The Waterfront Weekender: The Teesdale Way

Seek out a mechanical silver swan, Roman ruins and a carving of Lewis Carroll’s Cheshire Cat on this unexpectedly bucolic ramble beside the River Tees

Waterfront weekender


Hear the word ‘Teesside’ and you may well picture a hive of industry: steel works and spectacular bridges. Yet for most of its length the Teesdale Way – a long distance footpath that follows the mighty River Tees for 92 miles – takes you through some truly magnificent countryside.

The route starts in the heady heights of the Pennines, with its dramatic gorges and the thundering waterfalls, before meandering into gentler landscape around Barnard Castle. The whole route is way-marked – with signs bearing either a dipper or a salmon – so it’s easy to follow.

Join us in this third part of our ‘Waterfront Weekender’ series as we explore a 40-mile stretch between Barnard Castle and Stockton-on-Tees, which can easily be broken down into bite-sized chunks for more leisurely exploration.

Barney and Four Bridges

Barnard Castle – or ‘Barney’ as it’s known to locals – is a characterful place, with wide streets of stone houses and an octagonal Market Cross built to shelter butter-sellers from the dale. The town hall occupied the floor above, and the holes in its weather vane were made in a shooting contest in 1804.

You can pick up the Teesdale Way near the castle – but first you have to find it! From the town, the ruins are hidden from sight but they sit high above the river, overlooking the 16th-century bridge. The Teesdale Way soon reaches the riverside meadows. Look north to see the incongruously-wonderful, French-style chateau that houses the Bowes Museum.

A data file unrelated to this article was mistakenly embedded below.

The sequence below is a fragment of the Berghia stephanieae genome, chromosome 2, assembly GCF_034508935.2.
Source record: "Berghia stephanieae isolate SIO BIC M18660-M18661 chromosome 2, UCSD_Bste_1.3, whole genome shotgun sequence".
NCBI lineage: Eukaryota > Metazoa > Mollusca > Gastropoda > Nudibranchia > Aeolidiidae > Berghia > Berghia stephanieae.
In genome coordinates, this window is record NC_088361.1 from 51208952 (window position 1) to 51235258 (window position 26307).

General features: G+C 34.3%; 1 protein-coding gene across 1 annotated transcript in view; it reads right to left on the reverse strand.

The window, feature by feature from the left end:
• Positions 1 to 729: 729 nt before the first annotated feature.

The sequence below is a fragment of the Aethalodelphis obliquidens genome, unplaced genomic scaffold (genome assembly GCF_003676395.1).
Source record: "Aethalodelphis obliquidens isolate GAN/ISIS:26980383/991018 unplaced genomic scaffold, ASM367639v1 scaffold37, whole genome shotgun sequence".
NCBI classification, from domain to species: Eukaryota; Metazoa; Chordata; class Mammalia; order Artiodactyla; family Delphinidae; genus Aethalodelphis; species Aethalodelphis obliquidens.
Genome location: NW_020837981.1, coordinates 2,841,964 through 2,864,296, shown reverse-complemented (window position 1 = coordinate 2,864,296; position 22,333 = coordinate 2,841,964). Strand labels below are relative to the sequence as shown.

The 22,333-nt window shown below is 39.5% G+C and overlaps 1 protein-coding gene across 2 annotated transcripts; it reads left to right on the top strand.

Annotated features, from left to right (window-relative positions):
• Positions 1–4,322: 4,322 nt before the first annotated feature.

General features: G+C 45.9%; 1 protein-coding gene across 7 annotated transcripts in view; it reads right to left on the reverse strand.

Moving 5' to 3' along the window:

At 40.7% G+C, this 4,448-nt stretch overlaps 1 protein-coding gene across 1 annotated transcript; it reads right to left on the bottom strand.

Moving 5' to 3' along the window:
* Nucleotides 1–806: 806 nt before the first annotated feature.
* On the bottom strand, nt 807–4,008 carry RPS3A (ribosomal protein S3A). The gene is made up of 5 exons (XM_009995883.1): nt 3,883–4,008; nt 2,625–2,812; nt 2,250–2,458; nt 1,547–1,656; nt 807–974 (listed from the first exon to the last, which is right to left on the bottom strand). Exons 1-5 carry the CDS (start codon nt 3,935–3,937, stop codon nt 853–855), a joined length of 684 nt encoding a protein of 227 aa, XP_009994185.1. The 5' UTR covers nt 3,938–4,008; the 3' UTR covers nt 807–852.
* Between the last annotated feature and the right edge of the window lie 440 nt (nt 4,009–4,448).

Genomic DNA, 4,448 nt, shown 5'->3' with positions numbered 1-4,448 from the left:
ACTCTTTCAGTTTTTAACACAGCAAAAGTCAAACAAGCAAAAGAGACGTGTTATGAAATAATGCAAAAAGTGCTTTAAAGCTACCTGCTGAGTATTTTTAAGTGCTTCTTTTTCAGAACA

After a mile or so you’ll reach Abbey Bridge across the Tees. Here you can take a detour west to visit Eggleston Abbey, with its ruined medieval church and Elizabethan house built into the former cloisters. It’s an ideal spot for a mid-morning stop, especially if you’ve bought some of the local creamy Cotherstone cheese in Barney before you set off.

Now on the south bank of the river, the Teesdale Way winds on to Rokeby Park, a Georgian country house that looks as if it’s escaped from Venice. Here, the Tees is joined by the River Greta; you’ll cross it on the Dairy Bridge, part of the landscaped setting of the house. Just beyond, look out for the medieval Mortham Tower, original home of the Rokeby family.

The path then climbs to go parallel with the river, before dropping down to the attractive pools and rocky ledges around Whorlton Bridge – a narrow suspension bridge with a span of 173 feet, built in 1831.

Clock in at Piercebridge

Back on the north bank, follow the Teesdale Way above the steep banks of the river to another impressive bridge, the 111-foot arch near Winston, designed by the owner of Rokeby Park in 1764. Then it’s on towards Gainford, one of Teesdale’s most attractive villages. Just before the village is Gainford Spa, where water spouts from a circular fountain. At Gainford, cottages cluster around a wide, well-kept green, and there’s plenty of benches for a rest and a snack.

The Tees becomes wider and grander as you approach Piercebridge. There was once a Roman bridge here, where the river was crossed by Dere Street, now the B6275. Look out for the remains of the bridge and the Roman Fort nearby. In the George Hotel is the clock that inspired the American writer Henry Clay Work to pen the song ‘My Grandfather’s Clock’ – the one that “stopped, short, never to go again when the old man died”.

Beyond Gainford the river begins a series of large meanders through peaceful farmland, with the footpath following closely. Not long after passing beneath the rumbling A1(M) you’ll join the pavement beside the A67 for a while, to reach the Tees Cottage Pumping Station. Inside the Victorian Gothic pumping house there are historic boilers and engines that lifted water from the river to supply Darlington’s houses. It’s open five weekends a year (the next open days are 23-24 June, 15-16 September and 6-7 Oct 2018).